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Can Iran's Health-House Model Help Mississippi Reduce Disparities?

Health-care stakeholders are watching Mississippi's experience with a system created in Iran in the 1980s closely to see if it's worth promoting nationwide.

This past summer, The New York Times published a fascinating article about an agency in Mississippi called HealthConnect that is working to reduce admissions to the Central Mississippi Medical Center in Jackson, where most of the region’s poor go for basic, and costly, primary medical care. The agency models itself after a health-care system created in the 1980s by, of all places, the Republic of Iran.

As it turns out, the Southern state and Middle Eastern country aren’t all that different, at least in terms of providing health care for the urban and rural poor. In both places, doctors are hard to come by. But in the early ’80s, the Iranians created “health houses” to care for their poor. Anyone who lived within an hour’s walking distance of a large city or village had access to these houses, which had examination rooms and employed community health workers trained in preventive health care. When people required more complex care, they were referred to a regional health center, and if that wasn’t enough, then to the hospital. When they returned home, the community health aides monitored their care to make sure they were doing what their doctors told them to do.

Today, according to the Times, “17,000 health houses serve 23 million rural Iranians. Health disparities between rural and urban Iranians have narrowed; the Iranians have reduced rural infant mortality by 75 percent and lowered the birthrate. Iran’s reforms won praise from the World Health Organization, which has long advocated preventive, primary care.”

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This system of care came to the attention of Dr. Aaron Shirley, chairman of the Jackson Medical Mall Foundation, a health-care complex that serves the urban poor. Shirley created HealthConnect in 2010 because “poor people in Mississippi still have health problems, even if they have Medicaid or health insurance, even if there are clinics in their communities, even if they get home health services,” he told the Times. “They don’t get better, and the diseases born of poverty and obesity are not prevented; thousands of people frequent emergency rooms for illnesses that could have been tackled by primary care. They need something more.”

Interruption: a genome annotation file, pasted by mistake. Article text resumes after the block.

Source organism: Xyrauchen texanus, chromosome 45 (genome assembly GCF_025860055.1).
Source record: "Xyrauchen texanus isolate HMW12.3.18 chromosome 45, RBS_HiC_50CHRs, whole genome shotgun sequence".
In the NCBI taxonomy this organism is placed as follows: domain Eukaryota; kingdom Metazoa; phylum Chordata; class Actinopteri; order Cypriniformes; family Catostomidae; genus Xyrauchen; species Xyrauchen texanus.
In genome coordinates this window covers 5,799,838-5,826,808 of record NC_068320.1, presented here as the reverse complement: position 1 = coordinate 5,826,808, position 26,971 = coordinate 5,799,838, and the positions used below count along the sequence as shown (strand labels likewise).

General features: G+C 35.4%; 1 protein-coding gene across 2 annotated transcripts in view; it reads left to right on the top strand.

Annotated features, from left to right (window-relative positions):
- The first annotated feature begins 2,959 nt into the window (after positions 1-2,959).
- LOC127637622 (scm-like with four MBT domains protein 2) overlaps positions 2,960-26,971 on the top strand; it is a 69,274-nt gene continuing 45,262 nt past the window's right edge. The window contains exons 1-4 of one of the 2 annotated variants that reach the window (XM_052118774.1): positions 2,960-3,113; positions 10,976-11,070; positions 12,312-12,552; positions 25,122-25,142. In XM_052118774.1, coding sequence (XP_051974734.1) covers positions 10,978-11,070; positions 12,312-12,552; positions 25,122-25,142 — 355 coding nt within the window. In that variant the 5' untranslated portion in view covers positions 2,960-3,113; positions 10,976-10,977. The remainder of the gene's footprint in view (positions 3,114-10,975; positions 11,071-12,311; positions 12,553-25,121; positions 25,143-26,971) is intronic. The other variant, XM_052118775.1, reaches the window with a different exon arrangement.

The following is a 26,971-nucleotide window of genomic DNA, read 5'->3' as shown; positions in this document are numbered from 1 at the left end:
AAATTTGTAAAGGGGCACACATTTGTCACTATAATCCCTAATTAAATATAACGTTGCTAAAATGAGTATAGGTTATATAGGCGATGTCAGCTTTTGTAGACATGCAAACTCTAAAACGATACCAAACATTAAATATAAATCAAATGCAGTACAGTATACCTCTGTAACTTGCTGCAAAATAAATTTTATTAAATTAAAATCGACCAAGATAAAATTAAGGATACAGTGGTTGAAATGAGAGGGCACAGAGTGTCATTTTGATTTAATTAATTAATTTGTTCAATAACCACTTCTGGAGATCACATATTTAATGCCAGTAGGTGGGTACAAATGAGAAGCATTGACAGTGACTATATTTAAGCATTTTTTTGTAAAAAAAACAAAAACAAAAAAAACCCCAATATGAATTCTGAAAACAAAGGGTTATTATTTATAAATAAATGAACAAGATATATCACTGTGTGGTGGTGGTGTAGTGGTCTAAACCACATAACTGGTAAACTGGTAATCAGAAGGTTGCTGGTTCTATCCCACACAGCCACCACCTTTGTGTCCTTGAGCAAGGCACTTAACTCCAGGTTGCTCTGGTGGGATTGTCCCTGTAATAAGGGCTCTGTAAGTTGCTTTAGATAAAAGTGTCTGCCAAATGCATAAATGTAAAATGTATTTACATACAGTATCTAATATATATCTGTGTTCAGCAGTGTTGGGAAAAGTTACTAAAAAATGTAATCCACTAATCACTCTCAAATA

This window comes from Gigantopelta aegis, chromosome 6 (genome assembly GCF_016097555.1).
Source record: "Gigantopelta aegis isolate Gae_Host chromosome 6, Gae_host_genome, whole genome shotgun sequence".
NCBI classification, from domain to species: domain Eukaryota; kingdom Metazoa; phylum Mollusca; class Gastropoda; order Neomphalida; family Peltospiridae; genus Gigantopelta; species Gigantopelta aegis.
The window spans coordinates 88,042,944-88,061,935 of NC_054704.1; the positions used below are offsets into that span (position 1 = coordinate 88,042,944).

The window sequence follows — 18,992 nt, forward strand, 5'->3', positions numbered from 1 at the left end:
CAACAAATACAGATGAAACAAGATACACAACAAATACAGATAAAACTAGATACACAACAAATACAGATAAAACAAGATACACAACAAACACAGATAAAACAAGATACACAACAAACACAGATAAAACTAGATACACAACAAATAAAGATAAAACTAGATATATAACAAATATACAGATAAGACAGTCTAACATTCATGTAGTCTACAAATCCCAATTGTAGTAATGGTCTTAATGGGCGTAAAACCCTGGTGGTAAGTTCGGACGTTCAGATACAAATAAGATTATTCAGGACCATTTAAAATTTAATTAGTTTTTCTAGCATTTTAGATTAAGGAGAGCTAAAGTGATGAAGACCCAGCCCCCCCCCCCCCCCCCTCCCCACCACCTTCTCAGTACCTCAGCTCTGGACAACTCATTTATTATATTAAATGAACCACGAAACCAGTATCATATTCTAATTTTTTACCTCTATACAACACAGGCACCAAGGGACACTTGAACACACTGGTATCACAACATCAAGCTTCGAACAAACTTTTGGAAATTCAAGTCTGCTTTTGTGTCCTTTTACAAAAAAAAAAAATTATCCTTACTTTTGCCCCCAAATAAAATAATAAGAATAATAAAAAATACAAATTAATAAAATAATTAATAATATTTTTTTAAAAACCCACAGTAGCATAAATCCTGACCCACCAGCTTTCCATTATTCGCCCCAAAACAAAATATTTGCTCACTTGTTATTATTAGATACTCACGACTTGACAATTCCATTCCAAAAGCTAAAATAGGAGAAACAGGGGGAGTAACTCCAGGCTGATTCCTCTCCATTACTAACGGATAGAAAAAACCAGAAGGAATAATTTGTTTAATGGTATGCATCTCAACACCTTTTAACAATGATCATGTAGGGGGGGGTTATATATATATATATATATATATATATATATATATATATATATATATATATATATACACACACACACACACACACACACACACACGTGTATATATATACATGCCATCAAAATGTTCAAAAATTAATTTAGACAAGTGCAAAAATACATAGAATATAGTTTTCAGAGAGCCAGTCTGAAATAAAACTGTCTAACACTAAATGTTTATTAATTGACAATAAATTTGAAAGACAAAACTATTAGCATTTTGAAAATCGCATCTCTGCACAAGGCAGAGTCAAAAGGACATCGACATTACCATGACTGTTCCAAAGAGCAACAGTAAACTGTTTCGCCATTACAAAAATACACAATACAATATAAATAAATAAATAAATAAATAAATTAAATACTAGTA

In an interview with Governing, Shirley explained that the “driving force” behind HealthConnect is Mohammad Shahbazi, a professor at Jackson State University. Shahbazi recognized Iran had similar health disparities, and that conditions were also similar: uncontrolled diabetes, hypertension, stroke, heart disease, asthma and infant mortality. Shahbazi saw how Iran had been able over a 20-year period to completely eliminate the disparities between urban and rural areas, and argued that the same model could be used to eliminate racial disparities in Mississippi.

Community-based care is not a new idea, of course, but what makes this program different is the way primary care and public health are integrated. “What was so intriguing was the simplicity,” Shirley says. “The rural areas in Iran consisted of a typical village of 2,250 people, similar to a rural area in the Mississippi Delta. Community health workers became members of the health-care team that provided health services in the village. So if the villager ended up in the hospital, the community health worker at the village level was aware of that patient’s diagnosis, treatment and needs for follow-up. And if the patient was discharged on a certain medication, or with certain instructions, then the community health worker would be aware.”

Health-care organizations around the country are watching this model closely, Shirley says. The Affordable Care Act addresses hospital costs from readmissions, and if Shirley’s model reduces readmissions by 15 percent over a year, he says, “they’ll be promoting this model nationwide.”

The main difference between Iran and Mississippi, explains Shirley, is the motivation. “Over there, the primary reason was health. Over here, the primary interest is saving money, which is all right, as long as it also improves health.”

Caroline Cournoyer is GOVERNING's senior web editor.
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